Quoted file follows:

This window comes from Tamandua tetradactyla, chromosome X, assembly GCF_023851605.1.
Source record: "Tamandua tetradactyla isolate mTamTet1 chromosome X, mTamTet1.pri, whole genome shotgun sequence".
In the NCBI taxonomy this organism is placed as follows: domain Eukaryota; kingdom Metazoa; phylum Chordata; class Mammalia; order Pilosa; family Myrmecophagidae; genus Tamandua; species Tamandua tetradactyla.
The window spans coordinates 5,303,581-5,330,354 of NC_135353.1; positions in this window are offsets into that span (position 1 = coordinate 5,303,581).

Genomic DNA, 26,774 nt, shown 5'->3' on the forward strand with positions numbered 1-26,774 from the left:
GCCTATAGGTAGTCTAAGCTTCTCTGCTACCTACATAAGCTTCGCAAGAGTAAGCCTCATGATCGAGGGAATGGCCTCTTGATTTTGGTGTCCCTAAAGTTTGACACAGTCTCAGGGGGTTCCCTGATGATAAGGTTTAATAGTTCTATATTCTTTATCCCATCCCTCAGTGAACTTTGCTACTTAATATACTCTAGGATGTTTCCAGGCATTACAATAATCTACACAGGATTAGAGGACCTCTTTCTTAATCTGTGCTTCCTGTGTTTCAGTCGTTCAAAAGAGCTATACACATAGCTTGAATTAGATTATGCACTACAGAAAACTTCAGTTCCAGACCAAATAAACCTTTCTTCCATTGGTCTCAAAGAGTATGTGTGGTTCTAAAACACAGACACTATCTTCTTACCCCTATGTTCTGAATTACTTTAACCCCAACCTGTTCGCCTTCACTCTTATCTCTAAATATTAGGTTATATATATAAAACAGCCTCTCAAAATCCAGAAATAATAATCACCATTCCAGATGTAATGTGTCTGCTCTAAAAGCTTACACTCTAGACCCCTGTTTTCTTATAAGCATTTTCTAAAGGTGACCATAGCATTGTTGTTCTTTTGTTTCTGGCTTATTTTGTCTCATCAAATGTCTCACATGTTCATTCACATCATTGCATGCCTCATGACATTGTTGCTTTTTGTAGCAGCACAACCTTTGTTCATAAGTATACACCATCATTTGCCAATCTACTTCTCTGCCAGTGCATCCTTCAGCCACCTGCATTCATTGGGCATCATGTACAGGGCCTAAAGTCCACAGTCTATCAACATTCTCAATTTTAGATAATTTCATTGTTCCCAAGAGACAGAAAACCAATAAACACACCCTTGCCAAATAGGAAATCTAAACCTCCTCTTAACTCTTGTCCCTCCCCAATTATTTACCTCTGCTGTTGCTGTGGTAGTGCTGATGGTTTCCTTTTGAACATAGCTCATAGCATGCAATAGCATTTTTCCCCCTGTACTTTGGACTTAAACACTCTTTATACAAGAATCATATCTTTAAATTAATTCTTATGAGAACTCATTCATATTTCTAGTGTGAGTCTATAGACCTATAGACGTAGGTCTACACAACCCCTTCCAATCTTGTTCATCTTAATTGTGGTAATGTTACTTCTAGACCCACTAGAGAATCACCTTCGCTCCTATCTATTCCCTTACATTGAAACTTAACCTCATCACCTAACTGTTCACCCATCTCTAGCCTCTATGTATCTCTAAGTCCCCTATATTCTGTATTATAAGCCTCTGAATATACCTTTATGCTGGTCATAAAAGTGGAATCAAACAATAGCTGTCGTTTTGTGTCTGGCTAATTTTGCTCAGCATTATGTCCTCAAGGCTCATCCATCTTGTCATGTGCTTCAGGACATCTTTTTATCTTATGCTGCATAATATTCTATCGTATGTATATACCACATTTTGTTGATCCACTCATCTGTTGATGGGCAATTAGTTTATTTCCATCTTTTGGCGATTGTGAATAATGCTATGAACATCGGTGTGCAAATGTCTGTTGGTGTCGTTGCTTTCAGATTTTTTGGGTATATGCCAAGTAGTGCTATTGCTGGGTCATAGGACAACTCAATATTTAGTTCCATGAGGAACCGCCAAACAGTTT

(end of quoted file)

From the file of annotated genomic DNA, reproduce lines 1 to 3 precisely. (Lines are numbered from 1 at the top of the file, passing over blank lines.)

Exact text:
This window comes from Tamandua tetradactyla, chromosome X, assembly GCF_023851605.1.
Source record: "Tamandua tetradactyla isolate mTamTet1 chromosome X, mTamTet1.pri, whole genome shotgun sequence".
In the NCBI taxonomy this organism is placed as follows: domain Eukaryota; kingdom Metazoa; phylum Chordata; class Mammalia; order Pilosa; family Myrmecophagidae; genus Tamandua; species Tamandua tetradactyla.